When you hear ‘February’ what do you think of? Do you picture Valentine’s Day roses or maybe Punxsutawney Phil?
While the month of February has been officially designated Black History Month by every U.S. President since 1976, the importance of this annual celebration often goes overlooked—especially within educational institutions.
Here to help address this cultural ignorance is the Library at the A.J. Williams-Myers African Roots Center located in Kingston, New York.
African-American culture is American culture, and African-American discoveries are American discoveries, as the library director and board chair Odell Winfield likes to point out.
Housed in a former meat market in Kingston’s Ponckhockie neighborhood, Winfield opened the library back in 2017 and named it in honor of Dr. A.J. Williams-Myers, a retired chairman of the Black Studies Department at SUNY New Paltz.
Even though he began teaching at SUNY New Paltz in 1978, Dr. Williams-Myers’ roots to the Hudson Valley go back to when he was a child.
“I was 12-years-old at the time, and learned Sojourner Truth had been enslaved there [Hudson Valley]. My connection to the valley began with Sojourner Truth, and you could argue that she was my guardian angel from way back in 1952,” Williams-Myers told Hudson Valley One.
Winfield‘s admiration for Williams-Myers began when he first heard him at an anti-apartheid group meeting.
“His giving was unprecedented: If I called him, he was there. No question,” Winfield said in a Hudson Valley One article.
“I want to make sure everyone knows A.J. and want to keep his name here, because he is so much a part of everything.”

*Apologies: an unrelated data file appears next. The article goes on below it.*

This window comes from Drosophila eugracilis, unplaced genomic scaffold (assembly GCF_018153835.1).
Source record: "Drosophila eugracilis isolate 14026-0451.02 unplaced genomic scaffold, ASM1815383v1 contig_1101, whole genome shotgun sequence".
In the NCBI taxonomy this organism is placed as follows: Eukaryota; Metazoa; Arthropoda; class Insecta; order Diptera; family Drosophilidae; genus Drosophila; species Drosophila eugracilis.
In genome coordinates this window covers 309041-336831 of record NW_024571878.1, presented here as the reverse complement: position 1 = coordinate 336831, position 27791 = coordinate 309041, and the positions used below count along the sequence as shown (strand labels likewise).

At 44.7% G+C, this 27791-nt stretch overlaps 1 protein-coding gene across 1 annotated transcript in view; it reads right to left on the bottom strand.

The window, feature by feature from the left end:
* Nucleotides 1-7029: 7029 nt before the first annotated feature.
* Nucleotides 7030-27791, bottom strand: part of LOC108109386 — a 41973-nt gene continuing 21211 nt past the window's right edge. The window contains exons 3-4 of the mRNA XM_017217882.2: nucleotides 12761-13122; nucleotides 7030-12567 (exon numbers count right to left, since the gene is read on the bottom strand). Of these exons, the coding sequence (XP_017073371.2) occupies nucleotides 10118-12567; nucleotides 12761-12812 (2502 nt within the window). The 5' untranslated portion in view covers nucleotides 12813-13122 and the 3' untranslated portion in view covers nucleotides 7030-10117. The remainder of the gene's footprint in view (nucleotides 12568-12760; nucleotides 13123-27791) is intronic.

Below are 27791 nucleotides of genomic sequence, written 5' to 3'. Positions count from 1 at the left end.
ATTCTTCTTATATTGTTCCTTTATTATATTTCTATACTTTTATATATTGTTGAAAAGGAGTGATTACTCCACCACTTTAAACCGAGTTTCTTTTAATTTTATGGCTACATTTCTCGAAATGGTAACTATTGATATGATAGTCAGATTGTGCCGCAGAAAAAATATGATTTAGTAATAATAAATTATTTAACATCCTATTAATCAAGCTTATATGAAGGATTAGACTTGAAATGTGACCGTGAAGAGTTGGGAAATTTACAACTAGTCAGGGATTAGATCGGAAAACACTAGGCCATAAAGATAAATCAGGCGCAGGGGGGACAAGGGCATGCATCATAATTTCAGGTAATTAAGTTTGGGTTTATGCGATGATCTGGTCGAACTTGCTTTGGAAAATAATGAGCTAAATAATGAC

The library and center is a sister institution to the Sadie Peterson Delaney African Roots Library in Poughkeepsie, which was also created by Winfield. Like its sister library, the A.J. Williams-Myers African Roots Center Library’s mission is to promote literacy through teaching about the African roots experience, particularly in the Hudson Valley.
“I want to make sure young folks are grounded here,” Winfield said to Hudson Valley One. “I want to send a message that education can help you, rather than hurt you. Young people don’t have a sense of what history means to them, and we want to create connections to community, instead of just family and gangs.”
The library’s vision is “to honor and encourage the transmission of history through written and oral history, spoken word, paintings, cultural artifacts and other forms of artistic expression.”
To help with this venture, the library will be throwing an African-American festival this August.
With the U.S Department of Interior’s “400 Years of African-American History Act”—a bill that established the 400 Years of African-American History Commission to develop and carry out activities throughout the United States to commemorate the 400th anniversary of the arrival of Africans in the English colonies in 1619—the library will throw a festival and parade on Aug. 25, which will focus on culture through performances, activities and food.
“This is not a black library, for black people, this is for everyone,” Winfield told the Daily Freeman. “Everyone should be invited here.”
The Library at the A.J. Williams-Myers African Roots Center would not be possible without donations and volunteers. To learn more about the library and how you can help, visit www.africanrootscenter.org.